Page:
Hey I'm asking the questions! Just kidding. I don't have all the answers but I'll try my best to answer.

    1. $30 to 40K

    2. Same as above.

    3. 12 to 18 months. One shopkeeper told me it took 4 years. Not acceptable. I'm not going to eat Kraft dinner for 4 years.

    4. Exit strategy? Blow out clearance sale. Not sure what you mean

    5. I'm on several interent forums local and international. So I'm in contact with potential customers. I'm getting a feel for their wants and needs. I'm also a collector as well. So I'm using my personal experience to gage the market.

    I've also talked to several shopkeepers. Some were helpful, some not so. The best advice I got was I could read all the text books you want. But the only way to run a business is to do it. Another told me his store is a destination store. No one does does any advertising. Maybe christmas advertising or annual toy show. But that's it. There's the phonebook too.

    I've visited all the toy stores in an hour radius of my home. I've checked them all out. I've tried to figure out their business model. They succeed despite what I see as drawbacks:

    Poor location - Run down part of town, little foot traffic. Warehouse turned into business use with no elevators on weekends.

    Bad organization - Toys up the wazoo with no room to walk! Too much merchandise and not enough thought on design. I'm selling cool toys. It has to look cool as well. My start up is going to be modest at first. Design/aesthetics will have to come second.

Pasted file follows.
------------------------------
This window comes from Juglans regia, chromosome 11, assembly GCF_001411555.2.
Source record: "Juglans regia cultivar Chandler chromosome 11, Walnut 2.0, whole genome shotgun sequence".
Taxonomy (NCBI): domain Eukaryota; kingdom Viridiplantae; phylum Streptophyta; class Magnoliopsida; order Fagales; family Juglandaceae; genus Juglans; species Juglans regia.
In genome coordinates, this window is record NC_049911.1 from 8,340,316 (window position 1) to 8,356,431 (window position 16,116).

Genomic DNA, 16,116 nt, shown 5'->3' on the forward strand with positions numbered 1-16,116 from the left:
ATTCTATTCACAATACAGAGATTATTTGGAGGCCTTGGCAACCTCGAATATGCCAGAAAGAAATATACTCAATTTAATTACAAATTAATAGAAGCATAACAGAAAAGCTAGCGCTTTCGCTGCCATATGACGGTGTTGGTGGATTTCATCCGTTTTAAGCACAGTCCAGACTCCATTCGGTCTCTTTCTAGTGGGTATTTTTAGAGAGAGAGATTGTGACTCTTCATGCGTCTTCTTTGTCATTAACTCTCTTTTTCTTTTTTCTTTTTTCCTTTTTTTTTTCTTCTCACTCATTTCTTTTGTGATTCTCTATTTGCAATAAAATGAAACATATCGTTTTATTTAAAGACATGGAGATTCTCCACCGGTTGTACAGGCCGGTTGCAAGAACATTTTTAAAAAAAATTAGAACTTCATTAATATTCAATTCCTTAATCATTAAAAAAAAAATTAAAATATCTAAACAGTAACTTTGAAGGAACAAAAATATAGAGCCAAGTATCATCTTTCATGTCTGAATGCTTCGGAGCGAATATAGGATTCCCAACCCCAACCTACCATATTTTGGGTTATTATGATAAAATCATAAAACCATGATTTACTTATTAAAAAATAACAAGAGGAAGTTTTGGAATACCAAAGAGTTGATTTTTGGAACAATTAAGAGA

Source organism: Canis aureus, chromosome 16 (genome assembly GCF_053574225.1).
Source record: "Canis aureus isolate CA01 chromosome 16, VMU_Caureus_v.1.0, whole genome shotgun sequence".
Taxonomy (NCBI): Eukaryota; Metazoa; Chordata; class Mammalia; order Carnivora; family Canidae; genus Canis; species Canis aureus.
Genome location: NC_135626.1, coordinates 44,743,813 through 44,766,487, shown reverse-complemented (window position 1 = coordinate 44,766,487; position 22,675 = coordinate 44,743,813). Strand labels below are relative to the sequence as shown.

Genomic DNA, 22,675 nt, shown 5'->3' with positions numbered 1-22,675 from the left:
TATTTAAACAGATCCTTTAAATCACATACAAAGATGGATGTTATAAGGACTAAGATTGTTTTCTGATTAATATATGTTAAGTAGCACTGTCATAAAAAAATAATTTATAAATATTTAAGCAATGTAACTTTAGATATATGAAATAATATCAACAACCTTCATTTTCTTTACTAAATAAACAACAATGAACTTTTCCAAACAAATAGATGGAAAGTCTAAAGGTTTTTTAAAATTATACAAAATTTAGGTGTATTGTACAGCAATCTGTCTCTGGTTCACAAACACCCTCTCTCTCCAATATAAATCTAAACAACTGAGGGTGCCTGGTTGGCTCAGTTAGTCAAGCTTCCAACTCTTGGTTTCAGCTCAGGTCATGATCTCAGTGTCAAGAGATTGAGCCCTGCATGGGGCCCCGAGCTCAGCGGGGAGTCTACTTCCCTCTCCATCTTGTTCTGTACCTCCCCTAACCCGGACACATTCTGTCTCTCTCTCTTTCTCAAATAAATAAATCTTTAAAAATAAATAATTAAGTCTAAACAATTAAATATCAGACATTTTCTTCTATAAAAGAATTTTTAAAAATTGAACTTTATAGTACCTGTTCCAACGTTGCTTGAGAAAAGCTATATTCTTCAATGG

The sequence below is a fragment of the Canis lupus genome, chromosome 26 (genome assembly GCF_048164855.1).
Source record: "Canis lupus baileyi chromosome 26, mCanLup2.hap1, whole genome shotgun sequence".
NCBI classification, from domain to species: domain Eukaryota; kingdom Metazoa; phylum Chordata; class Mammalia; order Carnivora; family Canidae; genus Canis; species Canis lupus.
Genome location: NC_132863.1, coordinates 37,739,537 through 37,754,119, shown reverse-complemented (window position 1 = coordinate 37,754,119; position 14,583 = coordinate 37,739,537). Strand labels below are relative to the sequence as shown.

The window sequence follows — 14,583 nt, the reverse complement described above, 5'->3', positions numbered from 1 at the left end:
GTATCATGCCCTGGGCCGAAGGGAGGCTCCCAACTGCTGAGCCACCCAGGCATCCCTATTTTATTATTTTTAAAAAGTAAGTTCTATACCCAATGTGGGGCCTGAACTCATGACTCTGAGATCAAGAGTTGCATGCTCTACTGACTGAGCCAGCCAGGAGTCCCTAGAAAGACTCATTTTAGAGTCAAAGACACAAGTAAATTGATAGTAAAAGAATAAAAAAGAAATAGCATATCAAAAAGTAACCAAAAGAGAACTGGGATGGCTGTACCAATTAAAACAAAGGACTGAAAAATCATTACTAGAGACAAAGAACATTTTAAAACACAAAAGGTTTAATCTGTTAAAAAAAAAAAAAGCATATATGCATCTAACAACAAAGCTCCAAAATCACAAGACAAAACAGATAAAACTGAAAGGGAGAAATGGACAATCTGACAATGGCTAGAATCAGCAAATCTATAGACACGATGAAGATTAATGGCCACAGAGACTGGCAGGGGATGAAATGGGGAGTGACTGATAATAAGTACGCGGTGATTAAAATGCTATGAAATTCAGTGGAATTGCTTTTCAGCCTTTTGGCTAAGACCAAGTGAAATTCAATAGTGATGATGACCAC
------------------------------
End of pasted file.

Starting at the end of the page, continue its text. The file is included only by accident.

Bad attitudes - Bunch of kids with an attitude. Staff are very young and immature. A shopkeeper told me make the customer your friend. They need you as much as I need them. These kids aren't the friendly type.

    High prices - This store has sky high prices in a chi-chi tourist spot near the lakeshore. Great locale during the summer. Blistering cold during the winter. Tourists don't buy toys or do they?

    6. Cool toys. Similar to xl shop. With emphasis on figures. Military, movie figures, celebrities, urban street figures, japanese imports, etc...

    7. My competitors are small independantly own small business. Mom and pop. There are no chain stores. Toysr Us and Walmart are not direct competitors as they carry mainstream mass market cheap toys. We may cross paths, but I'm not going to carry Spiderman. I've observed the big boys for many years and noticed patterns in their pratices. Walmart is cheap cheap cheap. Nothing cool or of quality. Toys r us is troubled and just changed owners. They carry fewer toys, more baby stuff.

    Next 5 years? I don't see things changing much